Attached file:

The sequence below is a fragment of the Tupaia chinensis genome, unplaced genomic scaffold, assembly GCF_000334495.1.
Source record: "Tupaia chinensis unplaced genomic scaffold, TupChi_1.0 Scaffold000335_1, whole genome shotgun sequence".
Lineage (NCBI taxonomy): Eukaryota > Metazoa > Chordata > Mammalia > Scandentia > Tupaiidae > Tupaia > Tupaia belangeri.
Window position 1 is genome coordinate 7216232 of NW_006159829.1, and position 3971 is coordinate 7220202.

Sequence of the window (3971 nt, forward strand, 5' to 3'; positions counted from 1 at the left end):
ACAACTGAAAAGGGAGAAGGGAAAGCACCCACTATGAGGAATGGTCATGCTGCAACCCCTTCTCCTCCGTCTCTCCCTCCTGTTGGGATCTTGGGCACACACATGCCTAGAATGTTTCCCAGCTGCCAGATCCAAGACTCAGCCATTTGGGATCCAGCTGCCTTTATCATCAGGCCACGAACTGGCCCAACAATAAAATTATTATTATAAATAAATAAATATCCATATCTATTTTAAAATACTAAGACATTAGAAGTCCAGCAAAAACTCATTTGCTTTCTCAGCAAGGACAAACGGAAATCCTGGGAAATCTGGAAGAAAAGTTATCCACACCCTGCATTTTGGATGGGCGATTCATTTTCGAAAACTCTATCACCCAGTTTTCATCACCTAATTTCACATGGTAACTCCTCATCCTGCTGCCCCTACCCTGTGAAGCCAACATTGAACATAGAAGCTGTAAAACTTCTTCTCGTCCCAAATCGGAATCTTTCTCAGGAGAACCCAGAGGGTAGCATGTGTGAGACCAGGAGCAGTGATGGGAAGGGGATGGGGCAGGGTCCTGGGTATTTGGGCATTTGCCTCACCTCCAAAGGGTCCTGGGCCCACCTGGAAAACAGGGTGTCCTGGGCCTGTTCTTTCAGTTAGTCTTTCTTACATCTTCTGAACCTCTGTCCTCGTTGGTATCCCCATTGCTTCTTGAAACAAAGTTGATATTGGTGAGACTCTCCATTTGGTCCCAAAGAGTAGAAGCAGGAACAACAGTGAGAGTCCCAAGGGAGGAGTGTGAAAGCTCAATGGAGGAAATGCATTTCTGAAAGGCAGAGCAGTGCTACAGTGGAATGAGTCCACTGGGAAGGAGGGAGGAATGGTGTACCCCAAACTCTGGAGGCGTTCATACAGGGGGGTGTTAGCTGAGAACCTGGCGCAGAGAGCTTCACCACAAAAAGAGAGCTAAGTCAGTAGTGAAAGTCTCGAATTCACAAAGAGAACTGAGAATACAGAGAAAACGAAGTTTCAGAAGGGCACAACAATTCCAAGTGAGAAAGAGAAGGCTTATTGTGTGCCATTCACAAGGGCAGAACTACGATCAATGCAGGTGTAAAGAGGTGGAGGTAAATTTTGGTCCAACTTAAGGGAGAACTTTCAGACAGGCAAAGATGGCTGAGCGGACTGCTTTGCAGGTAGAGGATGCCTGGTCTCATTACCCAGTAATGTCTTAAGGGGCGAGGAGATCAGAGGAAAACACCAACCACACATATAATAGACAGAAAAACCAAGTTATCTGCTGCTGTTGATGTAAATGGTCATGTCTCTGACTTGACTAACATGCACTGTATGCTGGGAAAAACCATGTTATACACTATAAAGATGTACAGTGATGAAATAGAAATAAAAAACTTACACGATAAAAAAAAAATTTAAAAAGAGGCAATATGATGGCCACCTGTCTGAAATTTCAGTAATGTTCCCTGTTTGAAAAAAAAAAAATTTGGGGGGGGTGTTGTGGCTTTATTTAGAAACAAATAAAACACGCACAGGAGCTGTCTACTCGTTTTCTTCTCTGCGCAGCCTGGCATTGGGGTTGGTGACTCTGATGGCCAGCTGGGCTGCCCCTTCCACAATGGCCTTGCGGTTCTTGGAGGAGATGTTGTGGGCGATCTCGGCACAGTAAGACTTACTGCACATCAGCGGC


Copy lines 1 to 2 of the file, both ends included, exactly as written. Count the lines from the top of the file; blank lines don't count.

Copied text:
The sequence below is a fragment of the Tupaia chinensis genome, unplaced genomic scaffold, assembly GCF_000334495.1.
Source record: "Tupaia chinensis unplaced genomic scaffold, TupChi_1.0 Scaffold000335_1, whole genome shotgun sequence".